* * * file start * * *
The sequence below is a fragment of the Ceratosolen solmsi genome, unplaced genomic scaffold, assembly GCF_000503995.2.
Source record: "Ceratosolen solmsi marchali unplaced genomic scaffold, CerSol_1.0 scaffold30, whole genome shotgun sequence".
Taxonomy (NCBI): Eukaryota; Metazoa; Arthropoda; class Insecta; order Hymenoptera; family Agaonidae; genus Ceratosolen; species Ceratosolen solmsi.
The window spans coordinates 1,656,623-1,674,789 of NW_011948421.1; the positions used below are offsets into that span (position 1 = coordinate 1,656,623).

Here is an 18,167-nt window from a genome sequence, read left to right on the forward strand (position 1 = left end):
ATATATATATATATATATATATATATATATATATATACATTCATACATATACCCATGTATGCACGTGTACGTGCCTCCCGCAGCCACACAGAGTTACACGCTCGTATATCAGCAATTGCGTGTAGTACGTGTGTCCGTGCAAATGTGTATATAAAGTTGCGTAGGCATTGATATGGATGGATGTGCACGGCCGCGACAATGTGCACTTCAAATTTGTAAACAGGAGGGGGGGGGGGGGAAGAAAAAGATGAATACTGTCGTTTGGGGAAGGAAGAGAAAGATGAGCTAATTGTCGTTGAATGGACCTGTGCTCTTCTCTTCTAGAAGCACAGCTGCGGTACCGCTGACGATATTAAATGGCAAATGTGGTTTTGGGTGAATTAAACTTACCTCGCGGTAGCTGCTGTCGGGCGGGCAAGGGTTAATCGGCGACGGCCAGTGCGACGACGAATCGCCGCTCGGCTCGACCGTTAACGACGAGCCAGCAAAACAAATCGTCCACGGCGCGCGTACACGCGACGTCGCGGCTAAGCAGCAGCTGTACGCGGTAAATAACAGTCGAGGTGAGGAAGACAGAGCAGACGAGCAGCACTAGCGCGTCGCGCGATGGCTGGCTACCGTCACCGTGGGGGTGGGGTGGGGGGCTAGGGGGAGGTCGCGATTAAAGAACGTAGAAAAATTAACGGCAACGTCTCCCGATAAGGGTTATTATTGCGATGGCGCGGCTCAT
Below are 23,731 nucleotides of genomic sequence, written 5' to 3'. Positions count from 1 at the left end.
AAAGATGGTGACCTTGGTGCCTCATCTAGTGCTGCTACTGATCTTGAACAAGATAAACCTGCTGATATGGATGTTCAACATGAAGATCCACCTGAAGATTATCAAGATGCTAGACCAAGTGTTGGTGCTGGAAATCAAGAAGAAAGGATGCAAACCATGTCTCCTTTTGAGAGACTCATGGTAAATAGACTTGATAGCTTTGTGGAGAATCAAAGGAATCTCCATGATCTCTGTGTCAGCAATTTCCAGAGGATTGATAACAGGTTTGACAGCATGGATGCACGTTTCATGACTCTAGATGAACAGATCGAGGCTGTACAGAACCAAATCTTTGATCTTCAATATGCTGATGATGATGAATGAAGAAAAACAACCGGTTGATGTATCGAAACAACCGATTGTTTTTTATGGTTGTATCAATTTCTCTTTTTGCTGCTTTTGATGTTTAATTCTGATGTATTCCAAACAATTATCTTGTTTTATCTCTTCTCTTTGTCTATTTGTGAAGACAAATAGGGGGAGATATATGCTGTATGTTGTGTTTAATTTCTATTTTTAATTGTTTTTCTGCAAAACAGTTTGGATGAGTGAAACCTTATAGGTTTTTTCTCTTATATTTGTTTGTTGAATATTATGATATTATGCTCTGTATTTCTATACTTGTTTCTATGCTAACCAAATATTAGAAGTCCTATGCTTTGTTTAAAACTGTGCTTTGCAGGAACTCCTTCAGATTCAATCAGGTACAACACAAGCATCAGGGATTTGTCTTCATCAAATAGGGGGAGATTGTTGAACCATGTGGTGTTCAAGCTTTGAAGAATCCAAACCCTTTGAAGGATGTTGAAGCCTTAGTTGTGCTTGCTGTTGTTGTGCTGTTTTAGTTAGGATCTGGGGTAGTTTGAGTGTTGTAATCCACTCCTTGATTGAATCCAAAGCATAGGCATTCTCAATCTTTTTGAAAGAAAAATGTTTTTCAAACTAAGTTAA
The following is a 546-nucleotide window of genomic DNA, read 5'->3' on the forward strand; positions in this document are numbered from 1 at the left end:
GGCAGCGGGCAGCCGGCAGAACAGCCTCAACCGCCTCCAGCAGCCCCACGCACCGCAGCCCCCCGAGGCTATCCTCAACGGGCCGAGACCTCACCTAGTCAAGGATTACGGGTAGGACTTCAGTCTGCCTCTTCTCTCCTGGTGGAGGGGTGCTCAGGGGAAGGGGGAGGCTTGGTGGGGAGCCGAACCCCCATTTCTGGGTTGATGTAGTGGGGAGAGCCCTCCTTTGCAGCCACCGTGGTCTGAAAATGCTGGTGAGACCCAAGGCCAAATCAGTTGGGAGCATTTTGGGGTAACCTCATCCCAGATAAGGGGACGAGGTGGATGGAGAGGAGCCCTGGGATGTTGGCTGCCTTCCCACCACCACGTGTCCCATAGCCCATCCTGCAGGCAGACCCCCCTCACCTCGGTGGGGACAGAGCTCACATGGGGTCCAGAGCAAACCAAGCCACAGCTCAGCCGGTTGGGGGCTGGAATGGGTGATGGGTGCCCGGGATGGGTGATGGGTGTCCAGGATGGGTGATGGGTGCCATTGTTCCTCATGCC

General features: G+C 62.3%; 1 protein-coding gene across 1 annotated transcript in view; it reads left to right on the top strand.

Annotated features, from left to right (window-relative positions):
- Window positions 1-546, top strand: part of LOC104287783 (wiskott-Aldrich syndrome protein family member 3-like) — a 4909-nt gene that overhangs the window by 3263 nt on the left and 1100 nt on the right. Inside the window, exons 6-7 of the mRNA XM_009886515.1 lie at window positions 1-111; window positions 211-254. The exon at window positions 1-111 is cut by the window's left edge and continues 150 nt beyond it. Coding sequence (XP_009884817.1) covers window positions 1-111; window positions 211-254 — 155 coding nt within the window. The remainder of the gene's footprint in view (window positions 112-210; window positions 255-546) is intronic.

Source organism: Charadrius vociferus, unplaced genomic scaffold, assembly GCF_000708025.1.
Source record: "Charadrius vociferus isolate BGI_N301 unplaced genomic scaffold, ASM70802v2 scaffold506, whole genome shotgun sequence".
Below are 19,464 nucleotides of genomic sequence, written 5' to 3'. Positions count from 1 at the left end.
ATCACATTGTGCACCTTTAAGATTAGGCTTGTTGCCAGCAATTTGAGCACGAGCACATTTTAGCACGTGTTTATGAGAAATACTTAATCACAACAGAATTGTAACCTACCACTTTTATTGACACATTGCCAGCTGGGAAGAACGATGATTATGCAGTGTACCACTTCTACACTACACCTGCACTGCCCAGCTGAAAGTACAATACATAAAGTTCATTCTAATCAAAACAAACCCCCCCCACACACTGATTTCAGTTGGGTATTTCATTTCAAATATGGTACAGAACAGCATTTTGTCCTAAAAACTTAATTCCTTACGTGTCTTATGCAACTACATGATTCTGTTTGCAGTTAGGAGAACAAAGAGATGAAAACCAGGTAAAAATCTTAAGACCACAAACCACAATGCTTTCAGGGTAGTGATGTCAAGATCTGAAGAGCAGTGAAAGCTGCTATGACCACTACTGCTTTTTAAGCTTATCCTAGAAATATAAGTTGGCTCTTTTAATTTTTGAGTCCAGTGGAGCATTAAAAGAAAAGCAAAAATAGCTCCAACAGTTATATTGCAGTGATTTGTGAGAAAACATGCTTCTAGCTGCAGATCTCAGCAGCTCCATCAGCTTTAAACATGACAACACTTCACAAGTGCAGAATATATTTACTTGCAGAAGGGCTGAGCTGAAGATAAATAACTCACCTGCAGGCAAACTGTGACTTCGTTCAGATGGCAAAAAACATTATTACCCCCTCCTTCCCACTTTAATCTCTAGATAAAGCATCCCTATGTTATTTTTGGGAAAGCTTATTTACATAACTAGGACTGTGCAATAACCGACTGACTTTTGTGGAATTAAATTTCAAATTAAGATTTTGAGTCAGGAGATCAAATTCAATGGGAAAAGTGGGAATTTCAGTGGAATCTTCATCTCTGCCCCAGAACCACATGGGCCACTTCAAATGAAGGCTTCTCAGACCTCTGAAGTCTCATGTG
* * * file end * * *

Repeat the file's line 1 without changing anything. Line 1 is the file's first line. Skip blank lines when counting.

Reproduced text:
The sequence below is a fragment of the Ceratosolen solmsi genome, unplaced genomic scaffold, assembly GCF_000503995.2.